Source: New Haven Register (CT)
Pubdate: 11 Mar 1999
Copyright: 1999, New Haven Register
Author: Michelle Tuccitto


OXFORD - Two teens face drug charges after their parents found a bottle
containing the hallucinogen Ketaset, or "Special K," in their bedroom,
police said.

Douglas Gallagher, 16, and Thomas Gallagher, 17, both of 16 Dorman Road,
are charged with possession of a hallucinogenic. Both were arraigned
Tuesday in Superior Court in Derby. They were released on promises to
appear in court again March 23.

Resident State Trooper Jay Festa said the teens' parents came to the
department Monday with two bottles of the liquid anesthetic, which is used
by veterinarians. Both youths said it belonged to the other one, so police
arrested both of them, he said.

"It is the new drug out there," said Festa. "The only way someone can get
it is if it is stolen, because only veterinarians have it."

Douglas Gallagher was arrested March 3 for allegedly biting his father
during an altercation at the family home, Festa said. Douglas Gallagher
faces charges of third-degree assault and disorderly conduct from the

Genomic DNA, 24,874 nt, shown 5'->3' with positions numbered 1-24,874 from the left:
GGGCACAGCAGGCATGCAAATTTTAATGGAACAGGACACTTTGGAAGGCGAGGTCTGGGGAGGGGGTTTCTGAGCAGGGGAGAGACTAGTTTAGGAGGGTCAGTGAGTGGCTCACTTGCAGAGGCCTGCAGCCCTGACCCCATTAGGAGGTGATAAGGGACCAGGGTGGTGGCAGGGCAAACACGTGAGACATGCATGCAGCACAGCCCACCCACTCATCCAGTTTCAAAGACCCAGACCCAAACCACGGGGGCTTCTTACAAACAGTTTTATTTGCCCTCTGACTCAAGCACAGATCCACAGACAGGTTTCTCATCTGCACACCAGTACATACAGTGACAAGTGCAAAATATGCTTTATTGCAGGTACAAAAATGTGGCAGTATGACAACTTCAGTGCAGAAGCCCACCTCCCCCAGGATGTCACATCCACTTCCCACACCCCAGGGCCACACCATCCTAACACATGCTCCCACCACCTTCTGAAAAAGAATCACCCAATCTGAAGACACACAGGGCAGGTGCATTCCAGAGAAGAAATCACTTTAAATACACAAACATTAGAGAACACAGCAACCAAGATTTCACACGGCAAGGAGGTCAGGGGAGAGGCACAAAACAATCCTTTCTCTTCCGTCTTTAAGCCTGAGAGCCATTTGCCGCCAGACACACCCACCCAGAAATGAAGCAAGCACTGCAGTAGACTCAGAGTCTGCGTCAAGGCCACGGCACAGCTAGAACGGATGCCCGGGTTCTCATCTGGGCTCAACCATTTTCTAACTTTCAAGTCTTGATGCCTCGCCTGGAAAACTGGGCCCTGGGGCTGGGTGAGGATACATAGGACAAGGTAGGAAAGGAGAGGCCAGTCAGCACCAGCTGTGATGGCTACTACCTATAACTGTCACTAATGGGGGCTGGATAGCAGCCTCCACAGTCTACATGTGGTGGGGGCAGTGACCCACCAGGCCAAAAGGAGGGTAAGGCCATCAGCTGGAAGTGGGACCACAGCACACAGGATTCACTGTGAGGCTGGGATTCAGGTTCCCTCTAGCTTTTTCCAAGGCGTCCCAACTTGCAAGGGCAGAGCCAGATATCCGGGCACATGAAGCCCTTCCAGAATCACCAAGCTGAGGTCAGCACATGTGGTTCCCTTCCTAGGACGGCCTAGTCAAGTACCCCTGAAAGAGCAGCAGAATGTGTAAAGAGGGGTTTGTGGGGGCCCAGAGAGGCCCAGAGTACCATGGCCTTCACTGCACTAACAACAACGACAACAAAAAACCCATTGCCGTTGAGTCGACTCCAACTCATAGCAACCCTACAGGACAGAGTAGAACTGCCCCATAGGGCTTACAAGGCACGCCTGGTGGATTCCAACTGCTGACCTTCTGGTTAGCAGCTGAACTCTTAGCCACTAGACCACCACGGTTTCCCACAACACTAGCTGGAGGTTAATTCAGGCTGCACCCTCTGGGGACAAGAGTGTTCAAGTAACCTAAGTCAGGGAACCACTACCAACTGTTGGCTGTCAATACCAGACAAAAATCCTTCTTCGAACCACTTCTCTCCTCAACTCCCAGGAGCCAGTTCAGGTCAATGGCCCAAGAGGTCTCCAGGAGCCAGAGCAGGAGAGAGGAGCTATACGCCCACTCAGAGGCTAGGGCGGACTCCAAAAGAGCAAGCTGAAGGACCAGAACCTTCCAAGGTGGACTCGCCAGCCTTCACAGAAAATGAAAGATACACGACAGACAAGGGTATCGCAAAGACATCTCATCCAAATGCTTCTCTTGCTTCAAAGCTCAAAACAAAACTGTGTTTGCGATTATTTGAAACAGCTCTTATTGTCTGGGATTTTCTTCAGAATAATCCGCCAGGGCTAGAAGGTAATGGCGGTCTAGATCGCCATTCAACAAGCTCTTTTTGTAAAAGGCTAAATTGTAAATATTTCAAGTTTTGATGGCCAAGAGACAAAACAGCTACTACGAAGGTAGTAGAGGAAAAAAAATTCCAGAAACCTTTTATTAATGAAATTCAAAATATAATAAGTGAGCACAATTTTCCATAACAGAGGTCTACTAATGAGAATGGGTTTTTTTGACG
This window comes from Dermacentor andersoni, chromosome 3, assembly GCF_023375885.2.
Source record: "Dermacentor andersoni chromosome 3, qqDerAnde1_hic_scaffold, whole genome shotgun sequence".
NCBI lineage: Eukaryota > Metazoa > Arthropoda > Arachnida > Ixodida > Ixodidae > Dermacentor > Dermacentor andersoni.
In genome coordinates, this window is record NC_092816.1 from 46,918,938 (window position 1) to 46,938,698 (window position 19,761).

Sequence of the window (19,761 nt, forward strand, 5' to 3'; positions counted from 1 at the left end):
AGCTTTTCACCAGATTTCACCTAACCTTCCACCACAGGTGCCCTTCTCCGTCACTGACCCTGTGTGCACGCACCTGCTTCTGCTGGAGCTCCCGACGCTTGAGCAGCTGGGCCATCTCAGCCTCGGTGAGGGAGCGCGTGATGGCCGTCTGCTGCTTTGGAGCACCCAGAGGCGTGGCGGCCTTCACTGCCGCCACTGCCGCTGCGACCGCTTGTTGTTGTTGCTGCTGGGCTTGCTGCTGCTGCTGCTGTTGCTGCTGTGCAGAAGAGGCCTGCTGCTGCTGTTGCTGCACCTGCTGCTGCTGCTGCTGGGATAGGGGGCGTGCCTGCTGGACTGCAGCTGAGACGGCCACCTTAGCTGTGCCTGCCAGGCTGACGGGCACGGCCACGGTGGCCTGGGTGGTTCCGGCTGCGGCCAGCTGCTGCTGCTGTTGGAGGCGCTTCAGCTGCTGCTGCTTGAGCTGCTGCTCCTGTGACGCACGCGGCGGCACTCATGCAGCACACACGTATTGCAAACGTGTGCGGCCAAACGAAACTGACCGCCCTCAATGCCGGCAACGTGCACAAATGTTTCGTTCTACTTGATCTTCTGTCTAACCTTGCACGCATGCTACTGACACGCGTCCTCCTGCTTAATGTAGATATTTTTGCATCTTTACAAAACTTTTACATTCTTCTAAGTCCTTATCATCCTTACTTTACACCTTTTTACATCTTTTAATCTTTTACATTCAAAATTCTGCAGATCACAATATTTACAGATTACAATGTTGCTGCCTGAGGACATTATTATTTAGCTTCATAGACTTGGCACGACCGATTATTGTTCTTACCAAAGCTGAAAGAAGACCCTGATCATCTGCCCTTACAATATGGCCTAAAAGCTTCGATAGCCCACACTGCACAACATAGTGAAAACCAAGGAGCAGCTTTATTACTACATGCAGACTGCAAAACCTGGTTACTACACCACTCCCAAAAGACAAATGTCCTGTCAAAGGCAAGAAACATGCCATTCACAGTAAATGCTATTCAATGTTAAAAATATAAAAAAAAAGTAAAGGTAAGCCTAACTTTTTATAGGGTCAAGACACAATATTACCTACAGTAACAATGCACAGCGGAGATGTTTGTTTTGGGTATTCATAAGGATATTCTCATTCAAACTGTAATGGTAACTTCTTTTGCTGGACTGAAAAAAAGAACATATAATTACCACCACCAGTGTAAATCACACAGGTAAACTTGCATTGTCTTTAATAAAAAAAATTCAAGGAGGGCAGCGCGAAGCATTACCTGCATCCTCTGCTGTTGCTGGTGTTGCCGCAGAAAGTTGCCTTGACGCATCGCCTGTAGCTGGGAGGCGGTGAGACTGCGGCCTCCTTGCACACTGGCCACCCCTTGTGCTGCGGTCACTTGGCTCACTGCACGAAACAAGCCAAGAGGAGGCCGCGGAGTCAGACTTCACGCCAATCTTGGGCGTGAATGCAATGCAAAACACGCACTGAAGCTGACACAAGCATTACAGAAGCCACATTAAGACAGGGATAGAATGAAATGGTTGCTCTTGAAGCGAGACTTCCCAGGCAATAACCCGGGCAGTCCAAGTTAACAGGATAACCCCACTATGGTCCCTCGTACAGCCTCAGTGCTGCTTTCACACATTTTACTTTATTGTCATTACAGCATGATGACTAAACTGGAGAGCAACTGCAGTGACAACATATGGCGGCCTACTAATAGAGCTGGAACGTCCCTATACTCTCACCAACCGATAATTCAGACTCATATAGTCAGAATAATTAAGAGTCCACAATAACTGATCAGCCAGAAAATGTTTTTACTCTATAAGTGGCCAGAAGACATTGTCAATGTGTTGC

Valley Street Crime Unit Detective Sgt. Joseph Kudrak said the drug
"Special K" isn't very common or widespread and that unit officers haven't
encountered it much in the Valley.

In Torrington last month, two men were arrested after they were allegedly
found to be in the possession of 50 boxes of the drug.

The drug was discovered in 1961 and first appeared as a drug of abuse in
the 1970s, according to the U.S. Department of Justice Drug Enforcement

Ketaset, or ketamine, is sold to veterinarians in liquid form in vials.
However, it is sometimes converted into powder form, then snorted or
sprinkled on marijuana cigarettes. Illicit drug users typically obtain it
by burglarizing veterinary offices or buying it from corrupt veterinary

The drug is popular at "raves," or large parties with music, dancing and
drug use, authorities say.

Ketamine produces mild to severe hallucinations and effects of dreamlike
relaxation. The effects usually last up to an hour. Large doses of the drug
can lead to respiratory problems, render a person incapable of moving, or
cause vomiting or convulsions. 
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